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Crosby's late goal helps Penguins beat Maple Leafs

by Wes Crosby

PITTSBURGH -- The Pittsburgh Penguins' inexperienced defensive corps played like a group of veterans Monday night.

Despite missing five of their top defensemen, the Penguins held on to defeat the Toronto Maple Leafs 3-1 at Consol Energy Center. Sidney Crosby scored the game-deciding goal with 6:03 remaining in the third period to give Pittsburgh a 2-1 lead.

After Crosby slapped the puck to the corner off a faceoff, Pascal Dupuis sent a pass to Robert Bortuzzo at the point. Bortuzzo returned the puck to Dupuis, attracting the Toronto defense and leaving Crosby open in between the faceoff circles. Crosby one-timed Dupuis' feed past Maple Leafs goalie Jonathan Bernier for his 19th goal of the season.

Crosby leads the NHL with 47 points, two ahead of Chicago Blackhawks forward Patrick Kane.

"I think a lot of the credit goes to the guys coming in," Crosby said. "You look at the guys who have come in from [the Wilkes-Barre/Scranton Penguins], they're playing in different roles and playing with different guys in different matchups. They're doing a heck of a job."

Brandon Sutter added an empty-net goal with 3.6 seconds left.

The Penguins' defensive corps played a combined 578 NHL games (444 courtesy of Matt Niskanen) entering Monday, but the inexperience didn't show. The young Pittsburgh defensemen consistently disrupted the Maple Leafs' shots by getting in shooting lanes and pressuring the puck handler.

"I think it helps that they play the same way that we do down there [in the AHL]," Niskanen said. "They know what's going on when they get here. I think that gives them confidence in what we're doing. They just step in and go do it.

"The coaches must do a good job with them down there because they seem like they're on top of things when they get here."

Pittsburgh has allowed two or fewer goals in eight of its past nine games and has won nine of its past 10. Marc-Andre Fleury made 25 saves for his League-leading 19th win of the season.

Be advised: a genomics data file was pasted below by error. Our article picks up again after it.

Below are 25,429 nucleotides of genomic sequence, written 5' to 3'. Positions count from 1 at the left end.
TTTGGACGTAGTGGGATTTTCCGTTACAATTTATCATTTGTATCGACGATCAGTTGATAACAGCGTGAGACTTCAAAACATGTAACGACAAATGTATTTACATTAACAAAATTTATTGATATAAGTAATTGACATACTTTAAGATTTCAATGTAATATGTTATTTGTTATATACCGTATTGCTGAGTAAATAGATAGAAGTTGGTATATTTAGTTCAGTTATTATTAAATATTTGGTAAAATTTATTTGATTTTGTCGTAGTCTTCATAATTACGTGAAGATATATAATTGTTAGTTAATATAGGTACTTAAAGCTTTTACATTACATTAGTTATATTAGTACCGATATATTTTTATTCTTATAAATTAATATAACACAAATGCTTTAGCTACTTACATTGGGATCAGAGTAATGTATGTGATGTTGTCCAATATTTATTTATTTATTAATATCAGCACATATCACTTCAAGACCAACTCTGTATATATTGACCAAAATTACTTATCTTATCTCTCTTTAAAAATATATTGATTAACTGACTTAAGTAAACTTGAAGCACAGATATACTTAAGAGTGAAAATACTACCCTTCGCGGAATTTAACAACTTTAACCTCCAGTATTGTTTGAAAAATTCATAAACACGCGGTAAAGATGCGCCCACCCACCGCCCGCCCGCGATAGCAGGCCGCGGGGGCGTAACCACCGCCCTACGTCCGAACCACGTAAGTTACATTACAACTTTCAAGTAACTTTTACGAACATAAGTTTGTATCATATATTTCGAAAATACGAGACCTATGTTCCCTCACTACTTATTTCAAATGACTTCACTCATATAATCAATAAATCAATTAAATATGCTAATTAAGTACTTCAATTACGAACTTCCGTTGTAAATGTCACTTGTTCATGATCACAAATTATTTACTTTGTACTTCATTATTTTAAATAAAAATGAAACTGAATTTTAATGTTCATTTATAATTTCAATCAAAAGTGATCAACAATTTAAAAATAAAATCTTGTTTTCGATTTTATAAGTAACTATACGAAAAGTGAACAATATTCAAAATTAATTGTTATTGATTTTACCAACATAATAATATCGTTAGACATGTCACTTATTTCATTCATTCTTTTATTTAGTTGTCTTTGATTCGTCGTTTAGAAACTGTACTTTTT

Maple Leafs defenseman Morgan Rielly scored his first NHL goal to tie the game 1-1 6:03 into the second period. With 35 seconds remaining on Toronto's second power-play opportunity, Rielly carried the puck through the neutral zone and cut through the defense before snapping a shot past Fleury.

"It's a pretty nice feeling, but it's always tough when your team loses," Rielly said. "You're not overly happy after the game because of what the score was, but it's pretty nice just to get it out of the way."

Rielly's goal ended Pittsburgh's streak of 18 consecutive power plays killed. It was the Penguins' second-longest streak of the season, one behind the 19 straight kills achieved from Nov. 15-Nov. 23.

The Penguins entered the game without 10 of its regular players either due to injuries or suspensions, but did not shy away from a physical game in the second. Pittsburgh outhit Toronto 27-16 through two periods.

"When it comes to the physicality of the game, I don't think our team has been an overly physical team this year," Penguins coach Dan Bylsma said. "It's not part of our identity, I think. We've focused on being better in that regard in terms of our forecheck there in the offensive zone. That's something we're continuing to try to get better at as a group."

Chris Conner scored 39 seconds into the first period. Joe Vitale recovered his own rebound and sent it to rookie defenseman Brian Dumoulin at the point. Dumoulin slapped the puck into the crease and Conner wrapped his stick around Toronto defenseman Dion Phaneuf to deflect it past Bernier.

Dumoulin, who played in his second game, scored his first NHL point. Conner also scored the game's first goal the previous time Pittsburgh and Toronto played, 1:57 into the Penguins' 6-5 shootout win on Nov. 27.

The Maple Leafs will return to Air Canada Centre to face the Florida Panthers on Tuesday.

"I didn't think we played very good in the first period," Toronto coach Randy Carlyle said. "We seemed like we were stagnant for the first period, then we got more of our game going in the second."

Roughly six minutes into the third period, Bernier and Penguins forward Jayson Megna charged toward a loose puck near the left faceoff circle in Toronto's zone. Bernier raced toward the puck to clear it before Megna could reach it and the two collided, sending Megna into the air before landing hard on the ice.

Megna left the game with a lower-body injury. Bylsma said Megna is unlikely to play Wednesday against the New York Rangers at Madison Square Garden.

"Hockey's a tough sport," Bernier said. "I wasn't sure if I had enough time and I got there barely and we just collided into each other and I'm lucky I didn't get hurt and hopefully he's fine too."

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